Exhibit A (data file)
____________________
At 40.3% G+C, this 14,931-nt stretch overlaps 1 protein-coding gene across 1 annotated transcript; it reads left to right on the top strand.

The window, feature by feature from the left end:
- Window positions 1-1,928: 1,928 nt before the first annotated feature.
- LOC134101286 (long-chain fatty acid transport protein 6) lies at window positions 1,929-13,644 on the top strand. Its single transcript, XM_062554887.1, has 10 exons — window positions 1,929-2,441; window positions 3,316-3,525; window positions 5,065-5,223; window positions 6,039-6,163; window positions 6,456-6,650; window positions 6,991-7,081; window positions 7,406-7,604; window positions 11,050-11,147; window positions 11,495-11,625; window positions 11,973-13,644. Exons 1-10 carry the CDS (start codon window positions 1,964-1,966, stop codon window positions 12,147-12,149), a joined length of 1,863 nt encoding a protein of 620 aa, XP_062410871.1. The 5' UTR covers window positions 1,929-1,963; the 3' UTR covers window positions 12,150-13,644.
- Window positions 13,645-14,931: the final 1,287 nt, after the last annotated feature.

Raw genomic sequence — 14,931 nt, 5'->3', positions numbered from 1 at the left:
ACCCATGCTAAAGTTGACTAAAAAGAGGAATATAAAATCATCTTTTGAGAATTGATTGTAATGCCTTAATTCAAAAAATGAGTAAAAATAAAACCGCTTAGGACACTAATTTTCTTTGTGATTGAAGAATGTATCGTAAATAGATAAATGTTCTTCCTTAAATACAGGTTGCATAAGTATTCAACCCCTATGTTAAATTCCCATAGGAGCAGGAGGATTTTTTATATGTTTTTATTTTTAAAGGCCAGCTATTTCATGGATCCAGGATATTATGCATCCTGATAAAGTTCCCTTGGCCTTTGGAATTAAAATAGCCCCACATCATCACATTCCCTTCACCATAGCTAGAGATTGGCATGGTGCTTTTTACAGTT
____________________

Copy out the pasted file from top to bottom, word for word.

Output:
At 40.3% G+C, this 14,931-nt stretch overlaps 1 protein-coding gene across 1 annotated transcript; it reads left to right on the top strand.

The window, feature by feature from the left end:
- Window positions 1-1,928: 1,928 nt before the first annotated feature.
- LOC134101286 (long-chain fatty acid transport protein 6) lies at window positions 1,929-13,644 on the top strand. Its single transcript, XM_062554887.1, has 10 exons — window positions 1,929-2,441; window positions 3,316-3,525; window positions 5,065-5,223; window positions 6,039-6,163; window positions 6,456-6,650; window positions 6,991-7,081; window positions 7,406-7,604; window positions 11,050-11,147; window positions 11,495-11,625; window positions 11,973-13,644. Exons 1-10 carry the CDS (start codon window positions 1,964-1,966, stop codon window positions 12,147-12,149), a joined length of 1,863 nt encoding a protein of 620 aa, XP_062410871.1. The 5' UTR covers window positions 1,929-1,963; the 3' UTR covers window positions 12,150-13,644.
- Window positions 13,645-14,931: the final 1,287 nt, after the last annotated feature.

Raw genomic sequence — 14,931 nt, 5'->3', positions numbered from 1 at the left:
ACCCATGCTAAAGTTGACTAAAAAGAGGAATATAAAATCATCTTTTGAGAATTGATTGTAATGCCTTAATTCAAAAAATGAGTAAAAATAAAACCGCTTAGGACACTAATTTTCTTTGTGATTGAAGAATGTATCGTAAATAGATAAATGTTCTTCCTTAAATACAGGTTGCATAAGTATTCAACCCCTATGTTAAATTCCCATAGGAGCAGGAGGATTTTTTATATGTTTTTATTTTTAAAGGCCAGCTATTTCATGGATCCAGGATATTATGCATCCTGATAAAGTTCCCTTGGCCTTTGGAATTAAAATAGCCCCACATCATCACATTCCCTTCACCATAGCTAGAGATTGGCATGGTGCTTTTTACAGTT